Tuesday, November 9, 2010

Blogmania 2011 Dream Team Holiday Open House Day 9: Hanukkah Activities For Kids

Welcome to Day 9 of the Blogmania 2011 Dream Team Holiday Open House!  Wow, I cannot believe we are down to the last two days of the Holiday Open House. It has been so much fun sharing some awesome holiday tips with you, my readers! I have also enjoyed getting some great ideas to add to my holiday celebrations this year! Thank you. Now on to day nine.

December not only has Christmas on December 25th, but also Kwanzaa, and Hanukkah. Today I want to share a few activities that you can share with your children to celebrate Hanukkah. Tomorrow, I will post about Kwanzaa.

What is Hanukkah?

Hanukkah (also known as Chanukah) is the Jewish Festival of Lights and lasts eight days. It usually falls in late November or December.

Jews celebrate Hanukkah to commemorate the Miracle of the Oil. The Hebrew word Hanukkah means "dedication". Over 2000 years ago, in 165 BC, the Jews in Judea rebelled against their Syrian ruler, Antiochus, because he insisted that all Jewish people must worship Greek Gods. After three hard years of fighting, the Jews defeated Antiochus and, to celebrate, they restored the Temple of Jerusalem - which had been taken over by the Syrians - and rededicated it to their God.

As part of the celebrations they lit an oil lamp which should have been kept burning all the time, even though they could only find enough oil to keep it burning for one night. But a miracle occurred, and the oil lamp stayed lit for eight days, which was the time it took to make new oil for the lamp. This  was the Miracle of the Oil.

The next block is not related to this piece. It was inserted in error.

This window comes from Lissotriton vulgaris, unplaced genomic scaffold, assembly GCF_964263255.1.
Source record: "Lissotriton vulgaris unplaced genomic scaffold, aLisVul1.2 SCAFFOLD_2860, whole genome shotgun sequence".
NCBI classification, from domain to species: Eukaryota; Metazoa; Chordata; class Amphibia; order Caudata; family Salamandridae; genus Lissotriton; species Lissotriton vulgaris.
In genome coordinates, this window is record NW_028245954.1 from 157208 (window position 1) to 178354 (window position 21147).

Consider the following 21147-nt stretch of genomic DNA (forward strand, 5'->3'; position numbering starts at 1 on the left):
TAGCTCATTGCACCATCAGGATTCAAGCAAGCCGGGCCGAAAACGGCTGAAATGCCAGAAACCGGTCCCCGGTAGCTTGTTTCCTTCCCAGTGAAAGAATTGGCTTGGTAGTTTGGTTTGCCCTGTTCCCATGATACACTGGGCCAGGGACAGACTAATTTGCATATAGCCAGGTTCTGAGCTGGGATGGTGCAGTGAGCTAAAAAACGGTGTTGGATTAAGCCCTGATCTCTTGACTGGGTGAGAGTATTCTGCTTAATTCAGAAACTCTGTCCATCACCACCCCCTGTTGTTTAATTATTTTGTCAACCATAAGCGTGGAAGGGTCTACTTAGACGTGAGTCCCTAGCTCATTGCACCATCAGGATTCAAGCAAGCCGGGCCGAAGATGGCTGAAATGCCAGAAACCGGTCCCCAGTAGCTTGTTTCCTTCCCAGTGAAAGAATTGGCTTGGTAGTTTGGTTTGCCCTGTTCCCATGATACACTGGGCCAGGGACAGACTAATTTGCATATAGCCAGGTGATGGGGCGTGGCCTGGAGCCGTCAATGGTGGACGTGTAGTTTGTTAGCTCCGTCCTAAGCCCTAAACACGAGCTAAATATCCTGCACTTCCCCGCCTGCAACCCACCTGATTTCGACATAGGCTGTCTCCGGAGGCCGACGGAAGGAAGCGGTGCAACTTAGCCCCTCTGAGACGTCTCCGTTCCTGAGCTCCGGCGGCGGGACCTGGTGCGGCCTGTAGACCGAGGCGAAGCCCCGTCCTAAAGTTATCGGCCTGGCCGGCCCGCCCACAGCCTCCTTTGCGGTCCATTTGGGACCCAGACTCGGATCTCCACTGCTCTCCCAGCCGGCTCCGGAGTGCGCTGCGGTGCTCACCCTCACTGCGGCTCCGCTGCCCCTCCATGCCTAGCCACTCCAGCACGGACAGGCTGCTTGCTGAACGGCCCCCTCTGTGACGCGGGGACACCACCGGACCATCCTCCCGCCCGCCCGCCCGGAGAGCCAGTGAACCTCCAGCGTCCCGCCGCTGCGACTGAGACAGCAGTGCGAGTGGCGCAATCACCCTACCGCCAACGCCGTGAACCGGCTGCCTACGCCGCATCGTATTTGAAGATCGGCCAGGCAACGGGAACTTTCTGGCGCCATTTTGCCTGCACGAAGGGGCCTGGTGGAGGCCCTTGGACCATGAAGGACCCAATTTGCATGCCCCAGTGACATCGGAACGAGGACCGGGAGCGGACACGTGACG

It was then declared that every year, Jews would remember the day with an eight-day Festival of Lights and celebrate the miracle of the oil by placing eight candles in a Menorah (a special candlestick) and lighting one candle for each evening of the celebration. Electric lights are sometimes used, especially where where an open flame might be dangerous, such as a hospital room. The Hanukkah lights are meant to remind those walking by the home about the holiday’s miracle, so the Menorah is displayed at a prominent window or near the front door.

During Hanukkah, people exchange gifts and give to the poor and needy.

In 2010, Hanukkah occurs begins at Sunset December 1, 2010 and continues until December 9, 2010.

Play the Dreidel Game - make your own Dreidel here. (print on cardstock)

1. Give each player 20 pennies (you can also use chocolate coins, or bingo markers)
2. Each player puts 2 pennies in a pot.
3. Spin the dreidel! The letter facing up when the dreidel stops does the following:
  • Nun - do nothing
  • Gimel - take everything
  • Hey - Take half of the pot
  • Shin - Put one penny in the pot
4. Throughout the game, ask players to count pennies.